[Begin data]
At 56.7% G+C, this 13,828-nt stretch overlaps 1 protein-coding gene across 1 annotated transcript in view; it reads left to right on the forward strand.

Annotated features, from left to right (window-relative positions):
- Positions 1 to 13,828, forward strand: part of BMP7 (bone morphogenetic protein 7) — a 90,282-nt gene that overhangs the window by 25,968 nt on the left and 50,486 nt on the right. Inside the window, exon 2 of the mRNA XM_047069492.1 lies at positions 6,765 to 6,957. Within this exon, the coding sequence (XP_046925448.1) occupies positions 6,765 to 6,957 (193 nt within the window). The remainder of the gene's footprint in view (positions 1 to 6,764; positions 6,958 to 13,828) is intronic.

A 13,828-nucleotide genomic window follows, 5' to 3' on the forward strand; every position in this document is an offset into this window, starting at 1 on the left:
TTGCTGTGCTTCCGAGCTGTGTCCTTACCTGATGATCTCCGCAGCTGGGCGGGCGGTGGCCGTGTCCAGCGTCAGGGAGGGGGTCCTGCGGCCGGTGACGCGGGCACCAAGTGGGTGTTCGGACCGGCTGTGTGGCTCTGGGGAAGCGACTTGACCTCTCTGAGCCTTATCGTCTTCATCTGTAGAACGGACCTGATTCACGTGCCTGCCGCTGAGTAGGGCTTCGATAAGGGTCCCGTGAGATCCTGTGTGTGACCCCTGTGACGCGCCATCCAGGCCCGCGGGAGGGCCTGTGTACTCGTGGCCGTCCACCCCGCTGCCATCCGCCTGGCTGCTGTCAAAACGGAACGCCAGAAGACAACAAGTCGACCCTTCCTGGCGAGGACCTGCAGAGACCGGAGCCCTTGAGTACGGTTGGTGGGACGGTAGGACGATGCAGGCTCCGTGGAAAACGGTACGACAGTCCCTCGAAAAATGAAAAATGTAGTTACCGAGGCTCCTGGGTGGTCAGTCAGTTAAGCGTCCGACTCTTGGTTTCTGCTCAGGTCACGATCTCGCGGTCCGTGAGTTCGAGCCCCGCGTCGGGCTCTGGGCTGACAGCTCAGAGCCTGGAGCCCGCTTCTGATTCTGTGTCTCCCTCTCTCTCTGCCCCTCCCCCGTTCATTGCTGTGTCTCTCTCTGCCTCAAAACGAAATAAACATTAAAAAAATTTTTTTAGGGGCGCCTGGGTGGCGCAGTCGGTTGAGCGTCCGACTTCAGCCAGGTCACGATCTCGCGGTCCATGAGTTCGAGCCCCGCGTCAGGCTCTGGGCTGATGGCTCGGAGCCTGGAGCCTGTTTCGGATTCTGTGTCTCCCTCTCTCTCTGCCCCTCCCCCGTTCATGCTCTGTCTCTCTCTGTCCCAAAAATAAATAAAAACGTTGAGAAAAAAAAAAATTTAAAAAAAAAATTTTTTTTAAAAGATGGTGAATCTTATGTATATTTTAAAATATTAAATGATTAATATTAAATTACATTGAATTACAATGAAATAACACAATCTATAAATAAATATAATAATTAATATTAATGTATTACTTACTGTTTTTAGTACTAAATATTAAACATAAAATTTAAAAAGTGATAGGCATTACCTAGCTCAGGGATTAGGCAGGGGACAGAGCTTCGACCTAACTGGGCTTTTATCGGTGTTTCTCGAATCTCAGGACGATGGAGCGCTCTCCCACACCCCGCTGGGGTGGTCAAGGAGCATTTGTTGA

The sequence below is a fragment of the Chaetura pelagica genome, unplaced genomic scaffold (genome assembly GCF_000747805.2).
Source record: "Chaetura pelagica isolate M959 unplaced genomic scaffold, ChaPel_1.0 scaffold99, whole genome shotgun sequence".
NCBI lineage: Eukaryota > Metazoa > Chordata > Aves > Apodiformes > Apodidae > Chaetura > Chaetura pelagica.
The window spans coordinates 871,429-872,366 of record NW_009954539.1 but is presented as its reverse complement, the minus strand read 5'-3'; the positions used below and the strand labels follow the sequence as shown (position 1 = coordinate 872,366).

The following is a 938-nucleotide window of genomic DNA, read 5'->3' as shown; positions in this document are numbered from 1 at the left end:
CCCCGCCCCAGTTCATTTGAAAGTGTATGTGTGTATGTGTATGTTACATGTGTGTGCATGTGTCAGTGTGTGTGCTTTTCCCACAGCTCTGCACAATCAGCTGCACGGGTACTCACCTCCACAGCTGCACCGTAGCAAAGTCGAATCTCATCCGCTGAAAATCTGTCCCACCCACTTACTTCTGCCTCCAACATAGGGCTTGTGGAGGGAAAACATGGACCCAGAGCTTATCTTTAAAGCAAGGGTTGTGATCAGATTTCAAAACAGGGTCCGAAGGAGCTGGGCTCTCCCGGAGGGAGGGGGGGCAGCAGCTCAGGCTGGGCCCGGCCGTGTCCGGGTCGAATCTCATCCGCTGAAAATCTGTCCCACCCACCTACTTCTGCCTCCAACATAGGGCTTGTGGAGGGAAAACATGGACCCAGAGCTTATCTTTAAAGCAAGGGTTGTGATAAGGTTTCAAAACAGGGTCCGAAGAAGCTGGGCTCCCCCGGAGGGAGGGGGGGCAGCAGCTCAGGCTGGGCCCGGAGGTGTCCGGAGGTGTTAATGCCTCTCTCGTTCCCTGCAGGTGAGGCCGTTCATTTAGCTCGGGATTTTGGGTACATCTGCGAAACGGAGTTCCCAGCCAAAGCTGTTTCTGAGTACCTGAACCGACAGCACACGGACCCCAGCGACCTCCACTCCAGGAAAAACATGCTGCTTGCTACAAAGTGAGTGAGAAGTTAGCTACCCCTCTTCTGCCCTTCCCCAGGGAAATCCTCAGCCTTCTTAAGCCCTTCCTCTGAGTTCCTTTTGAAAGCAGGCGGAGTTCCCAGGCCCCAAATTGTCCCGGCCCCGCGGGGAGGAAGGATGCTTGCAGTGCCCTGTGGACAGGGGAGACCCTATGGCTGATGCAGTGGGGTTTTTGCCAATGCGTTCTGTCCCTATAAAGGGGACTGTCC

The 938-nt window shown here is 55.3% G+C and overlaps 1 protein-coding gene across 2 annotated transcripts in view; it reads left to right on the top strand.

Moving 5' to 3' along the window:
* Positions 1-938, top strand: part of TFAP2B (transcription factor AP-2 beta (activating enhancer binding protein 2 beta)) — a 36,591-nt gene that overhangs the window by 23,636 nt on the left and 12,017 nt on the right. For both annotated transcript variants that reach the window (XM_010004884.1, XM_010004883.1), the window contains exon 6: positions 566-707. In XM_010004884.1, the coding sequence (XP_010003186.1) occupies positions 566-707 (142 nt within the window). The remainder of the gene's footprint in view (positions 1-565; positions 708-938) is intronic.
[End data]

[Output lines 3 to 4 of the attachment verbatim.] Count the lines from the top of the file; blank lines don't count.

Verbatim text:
- Positions 1 to 13,828, forward strand: part of BMP7 (bone morphogenetic protein 7) — a 90,282-nt gene that overhangs the window by 25,968 nt on the left and 50,486 nt on the right. Inside the window, exon 2 of the mRNA XM_047069492.1 lies at positions 6,765 to 6,957. Within this exon, the coding sequence (XP_046925448.1) occupies positions 6,765 to 6,957 (193 nt within the window). The remainder of the gene's footprint in view (positions 1 to 6,764; positions 6,958 to 13,828) is intronic.

A 13,828-nucleotide genomic window follows, 5' to 3' on the forward strand; every position in this document is an offset into this window, starting at 1 on the left: